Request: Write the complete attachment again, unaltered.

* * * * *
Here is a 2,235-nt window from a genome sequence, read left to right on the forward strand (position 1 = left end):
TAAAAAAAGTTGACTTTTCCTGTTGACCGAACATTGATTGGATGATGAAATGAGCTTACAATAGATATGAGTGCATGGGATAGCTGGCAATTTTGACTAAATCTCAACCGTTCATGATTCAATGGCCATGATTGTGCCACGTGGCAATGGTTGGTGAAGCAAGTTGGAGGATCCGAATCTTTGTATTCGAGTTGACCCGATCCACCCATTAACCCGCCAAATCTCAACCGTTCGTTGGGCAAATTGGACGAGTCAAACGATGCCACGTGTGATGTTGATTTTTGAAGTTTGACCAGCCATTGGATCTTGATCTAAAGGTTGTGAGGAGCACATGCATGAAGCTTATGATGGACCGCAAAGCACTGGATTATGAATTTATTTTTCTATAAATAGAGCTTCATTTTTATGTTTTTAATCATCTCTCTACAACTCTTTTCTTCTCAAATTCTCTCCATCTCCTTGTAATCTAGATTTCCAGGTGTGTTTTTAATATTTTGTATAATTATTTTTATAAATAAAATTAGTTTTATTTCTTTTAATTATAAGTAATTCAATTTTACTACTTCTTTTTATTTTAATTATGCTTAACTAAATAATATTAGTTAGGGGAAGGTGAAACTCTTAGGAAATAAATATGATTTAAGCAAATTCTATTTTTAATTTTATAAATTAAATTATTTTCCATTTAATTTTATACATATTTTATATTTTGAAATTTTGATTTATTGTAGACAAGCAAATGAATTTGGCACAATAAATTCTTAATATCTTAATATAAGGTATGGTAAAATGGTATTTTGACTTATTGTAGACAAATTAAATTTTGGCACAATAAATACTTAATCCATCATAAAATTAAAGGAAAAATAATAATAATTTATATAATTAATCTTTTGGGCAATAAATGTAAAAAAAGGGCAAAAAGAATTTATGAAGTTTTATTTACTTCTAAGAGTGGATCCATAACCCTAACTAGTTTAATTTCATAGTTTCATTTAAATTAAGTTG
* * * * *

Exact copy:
Here is a 2,235-nt window from a genome sequence, read left to right on the forward strand (position 1 = left end):
TAAAAAAAGTTGACTTTTCCTGTTGACCGAACATTGATTGGATGATGAAATGAGCTTACAATAGATATGAGTGCATGGGATAGCTGGCAATTTTGACTAAATCTCAACCGTTCATGATTCAATGGCCATGATTGTGCCACGTGGCAATGGTTGGTGAAGCAAGTTGGAGGATCCGAATCTTTGTATTCGAGTTGACCCGATCCACCCATTAACCCGCCAAATCTCAACCGTTCGTTGGGCAAATTGGACGAGTCAAACGATGCCACGTGTGATGTTGATTTTTGAAGTTTGACCAGCCATTGGATCTTGATCTAAAGGTTGTGAGGAGCACATGCATGAAGCTTATGATGGACCGCAAAGCACTGGATTATGAATTTATTTTTCTATAAATAGAGCTTCATTTTTATGTTTTTAATCATCTCTCTACAACTCTTTTCTTCTCAAATTCTCTCCATCTCCTTGTAATCTAGATTTCCAGGTGTGTTTTTAATATTTTGTATAATTATTTTTATAAATAAAATTAGTTTTATTTCTTTTAATTATAAGTAATTCAATTTTACTACTTCTTTTTATTTTAATTATGCTTAACTAAATAATATTAGTTAGGGGAAGGTGAAACTCTTAGGAAATAAATATGATTTAAGCAAATTCTATTTTTAATTTTATAAATTAAATTATTTTCCATTTAATTTTATACATATTTTATATTTTGAAATTTTGATTTATTGTAGACAAGCAAATGAATTTGGCACAATAAATTCTTAATATCTTAATATAAGGTATGGTAAAATGGTATTTTGACTTATTGTAGACAAATTAAATTTTGGCACAATAAATACTTAATCCATCATAAAATTAAAGGAAAAATAATAATAATTTATATAATTAATCTTTTGGGCAATAAATGTAAAAAAAGGGCAAAAAGAATTTATGAAGTTTTATTTACTTCTAAGAGTGGATCCATAACCCTAACTAGTTTAATTTCATAGTTTCATTTAAATTAAGTTG